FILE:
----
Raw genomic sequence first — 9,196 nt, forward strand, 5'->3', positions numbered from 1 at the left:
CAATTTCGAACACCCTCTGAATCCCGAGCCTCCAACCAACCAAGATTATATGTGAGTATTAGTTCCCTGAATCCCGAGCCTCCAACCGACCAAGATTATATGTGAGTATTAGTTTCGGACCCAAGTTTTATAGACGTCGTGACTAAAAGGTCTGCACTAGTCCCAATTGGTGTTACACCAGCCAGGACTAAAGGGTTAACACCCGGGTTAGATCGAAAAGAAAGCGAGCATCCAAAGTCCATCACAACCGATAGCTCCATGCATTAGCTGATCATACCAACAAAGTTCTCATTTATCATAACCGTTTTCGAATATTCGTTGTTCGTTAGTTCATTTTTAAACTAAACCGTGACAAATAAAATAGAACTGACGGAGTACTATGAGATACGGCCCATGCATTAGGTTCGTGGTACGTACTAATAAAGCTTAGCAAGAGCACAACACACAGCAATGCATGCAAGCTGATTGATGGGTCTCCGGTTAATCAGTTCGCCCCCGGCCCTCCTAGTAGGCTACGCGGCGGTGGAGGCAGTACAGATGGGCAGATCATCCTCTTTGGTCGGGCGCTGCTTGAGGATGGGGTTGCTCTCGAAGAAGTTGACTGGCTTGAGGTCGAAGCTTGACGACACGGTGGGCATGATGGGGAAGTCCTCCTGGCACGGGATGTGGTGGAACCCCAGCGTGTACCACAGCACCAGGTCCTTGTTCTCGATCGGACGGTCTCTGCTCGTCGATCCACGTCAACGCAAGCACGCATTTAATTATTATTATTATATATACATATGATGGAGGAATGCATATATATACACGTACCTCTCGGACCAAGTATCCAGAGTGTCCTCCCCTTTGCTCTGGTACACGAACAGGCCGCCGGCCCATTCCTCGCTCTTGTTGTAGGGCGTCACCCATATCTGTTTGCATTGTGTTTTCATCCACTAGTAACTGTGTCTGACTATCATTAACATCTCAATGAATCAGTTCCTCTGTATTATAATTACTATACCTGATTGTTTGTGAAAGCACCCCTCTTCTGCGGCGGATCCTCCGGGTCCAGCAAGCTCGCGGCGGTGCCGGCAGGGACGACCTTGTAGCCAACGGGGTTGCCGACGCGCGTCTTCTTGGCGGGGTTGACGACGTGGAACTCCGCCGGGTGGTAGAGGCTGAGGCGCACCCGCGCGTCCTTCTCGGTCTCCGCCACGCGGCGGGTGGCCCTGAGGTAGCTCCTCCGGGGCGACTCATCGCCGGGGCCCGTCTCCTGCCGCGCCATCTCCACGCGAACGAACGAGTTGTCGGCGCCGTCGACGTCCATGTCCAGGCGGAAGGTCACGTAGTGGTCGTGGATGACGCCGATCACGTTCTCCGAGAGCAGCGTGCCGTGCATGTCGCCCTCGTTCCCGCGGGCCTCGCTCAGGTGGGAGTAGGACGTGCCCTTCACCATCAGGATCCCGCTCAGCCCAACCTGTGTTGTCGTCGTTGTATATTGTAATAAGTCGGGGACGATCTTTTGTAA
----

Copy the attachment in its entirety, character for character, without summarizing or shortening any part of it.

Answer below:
Raw genomic sequence first — 9,196 nt, forward strand, 5'->3', positions numbered from 1 at the left:
CAATTTCGAACACCCTCTGAATCCCGAGCCTCCAACCAACCAAGATTATATGTGAGTATTAGTTCCCTGAATCCCGAGCCTCCAACCGACCAAGATTATATGTGAGTATTAGTTTCGGACCCAAGTTTTATAGACGTCGTGACTAAAAGGTCTGCACTAGTCCCAATTGGTGTTACACCAGCCAGGACTAAAGGGTTAACACCCGGGTTAGATCGAAAAGAAAGCGAGCATCCAAAGTCCATCACAACCGATAGCTCCATGCATTAGCTGATCATACCAACAAAGTTCTCATTTATCATAACCGTTTTCGAATATTCGTTGTTCGTTAGTTCATTTTTAAACTAAACCGTGACAAATAAAATAGAACTGACGGAGTACTATGAGATACGGCCCATGCATTAGGTTCGTGGTACGTACTAATAAAGCTTAGCAAGAGCACAACACACAGCAATGCATGCAAGCTGATTGATGGGTCTCCGGTTAATCAGTTCGCCCCCGGCCCTCCTAGTAGGCTACGCGGCGGTGGAGGCAGTACAGATGGGCAGATCATCCTCTTTGGTCGGGCGCTGCTTGAGGATGGGGTTGCTCTCGAAGAAGTTGACTGGCTTGAGGTCGAAGCTTGACGACACGGTGGGCATGATGGGGAAGTCCTCCTGGCACGGGATGTGGTGGAACCCCAGCGTGTACCACAGCACCAGGTCCTTGTTCTCGATCGGACGGTCTCTGCTCGTCGATCCACGTCAACGCAAGCACGCATTTAATTATTATTATTATATATACATATGATGGAGGAATGCATATATATACACGTACCTCTCGGACCAAGTATCCAGAGTGTCCTCCCCTTTGCTCTGGTACACGAACAGGCCGCCGGCCCATTCCTCGCTCTTGTTGTAGGGCGTCACCCATATCTGTTTGCATTGTGTTTTCATCCACTAGTAACTGTGTCTGACTATCATTAACATCTCAATGAATCAGTTCCTCTGTATTATAATTACTATACCTGATTGTTTGTGAAAGCACCCCTCTTCTGCGGCGGATCCTCCGGGTCCAGCAAGCTCGCGGCGGTGCCGGCAGGGACGACCTTGTAGCCAACGGGGTTGCCGACGCGCGTCTTCTTGGCGGGGTTGACGACGTGGAACTCCGCCGGGTGGTAGAGGCTGAGGCGCACCCGCGCGTCCTTCTCGGTCTCCGCCACGCGGCGGGTGGCCCTGAGGTAGCTCCTCCGGGGCGACTCATCGCCGGGGCCCGTCTCCTGCCGCGCCATCTCCACGCGAACGAACGAGTTGTCGGCGCCGTCGACGTCCATGTCCAGGCGGAAGGTCACGTAGTGGTCGTGGATGACGCCGATCACGTTCTCCGAGAGCAGCGTGCCGTGCATGTCGCCCTCGTTCCCGCGGGCCTCGCTCAGGTGGGAGTAGGACGTGCCCTTCACCATCAGGATCCCGCTCAGCCCAACCTGTGTTGTCGTCGTTGTATATTGTAATAAGTCGGGGACGATCTTTTGTAA